INDIAN WELLS/PALM DESERT, Calif. -

The Living Desert's 4 year old jaguar Magia has given birth to two cubs. President and CEO Allen Monroe made the announcement Tuesday morning.

The cubs were born on April 26. They haven't been given names yet.

Officials said a darkened den was built in preparation for Magia's maternity. During maternity watch, only her two primary zookeepers were allowed to enter the holding area to give her food and water.

"It's extremely important that Magia feel safe. If she feels threatened, she may abandon or harm her cubs," Monroe said. "Since April 26th, Magia has been in her specially built den, only giving zookeepers quick glimpses of her cubs through a small peephole."

Due to the seclusion, zookeepers don't know the sex of the cubs at this time. Monroe said in the coming weeks, Magia will be temporarily moved out of the den so a zookeeper can quickly and safely enter to assess the weight and sex of the cubs.

A month after that, the cubs will be removed from the den for their medical examinations and vaccinations.

"We are being very cautious with this 'first time' mother and want to give her the time she needs before we allow staff near," said Monroe.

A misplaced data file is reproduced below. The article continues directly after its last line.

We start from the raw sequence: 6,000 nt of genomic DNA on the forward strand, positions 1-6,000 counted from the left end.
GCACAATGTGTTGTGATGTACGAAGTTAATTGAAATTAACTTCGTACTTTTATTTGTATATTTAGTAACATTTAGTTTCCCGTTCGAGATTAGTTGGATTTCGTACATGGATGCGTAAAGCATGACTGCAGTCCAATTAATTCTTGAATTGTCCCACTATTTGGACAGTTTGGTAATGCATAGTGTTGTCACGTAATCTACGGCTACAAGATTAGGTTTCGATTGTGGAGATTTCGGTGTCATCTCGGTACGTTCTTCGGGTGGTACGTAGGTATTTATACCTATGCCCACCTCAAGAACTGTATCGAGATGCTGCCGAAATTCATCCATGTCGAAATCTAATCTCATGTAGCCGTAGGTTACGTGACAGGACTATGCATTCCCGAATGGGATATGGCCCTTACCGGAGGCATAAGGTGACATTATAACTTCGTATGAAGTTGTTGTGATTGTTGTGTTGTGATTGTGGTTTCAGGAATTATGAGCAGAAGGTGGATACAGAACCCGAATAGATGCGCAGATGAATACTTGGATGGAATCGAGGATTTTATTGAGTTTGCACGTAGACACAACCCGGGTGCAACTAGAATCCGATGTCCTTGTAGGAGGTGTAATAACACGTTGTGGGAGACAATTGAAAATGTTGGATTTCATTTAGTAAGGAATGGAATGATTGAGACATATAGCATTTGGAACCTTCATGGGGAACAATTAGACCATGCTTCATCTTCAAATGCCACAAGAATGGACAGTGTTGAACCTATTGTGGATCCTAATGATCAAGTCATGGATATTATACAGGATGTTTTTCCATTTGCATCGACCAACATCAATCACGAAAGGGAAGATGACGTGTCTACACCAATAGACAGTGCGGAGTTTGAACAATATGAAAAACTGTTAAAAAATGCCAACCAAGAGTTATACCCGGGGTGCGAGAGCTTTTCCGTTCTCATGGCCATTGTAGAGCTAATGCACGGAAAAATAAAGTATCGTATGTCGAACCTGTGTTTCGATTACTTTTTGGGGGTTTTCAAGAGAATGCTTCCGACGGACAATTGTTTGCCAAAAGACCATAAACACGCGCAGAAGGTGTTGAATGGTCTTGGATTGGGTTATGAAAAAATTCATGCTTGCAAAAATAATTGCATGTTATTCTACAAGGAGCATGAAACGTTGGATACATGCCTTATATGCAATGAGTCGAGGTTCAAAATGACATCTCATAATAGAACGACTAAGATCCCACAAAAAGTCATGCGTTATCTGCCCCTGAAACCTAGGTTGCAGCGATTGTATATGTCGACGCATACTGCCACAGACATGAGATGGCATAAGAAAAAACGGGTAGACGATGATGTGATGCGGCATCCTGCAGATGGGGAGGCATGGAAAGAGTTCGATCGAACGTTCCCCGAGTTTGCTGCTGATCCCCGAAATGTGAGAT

Officials said the name jaguar comes from the Native American word 'yaguar' which means "he who kills with one leap".

Jaguars are the largest carnivorous mammals in the Americas and the third largest feline species after the tiger and lion. Zookeepers said, unlike most big cats, jaguars love the water and often swim and bathe, as well as play and hunt in streams.

Magia and the father Memo were recently celebrated at a fundraising event at The Living Desert's annual Zoobilee Gala.

Jaguar Facts from The Living Desert:

  •  A baby jaguar is called a cub
  •  Litter size usually ranges between one and four cubs with two being the most common
  •  Baby jaguars weigh about one and a half to two pounds at birth
  • Jaguar cubs are born blind and gain sight after two weeks
  •  Jaguar mothers will not tolerate the presence of males after birth due to the risk of infanticide (killing of   offspring), which is also common in tigers
  • Cubs are weaned at three months
  • Jaguars have no formal breeding seasons

KESQ and CBS Local 2 will keep you updated on the progress of the jaguar cubs.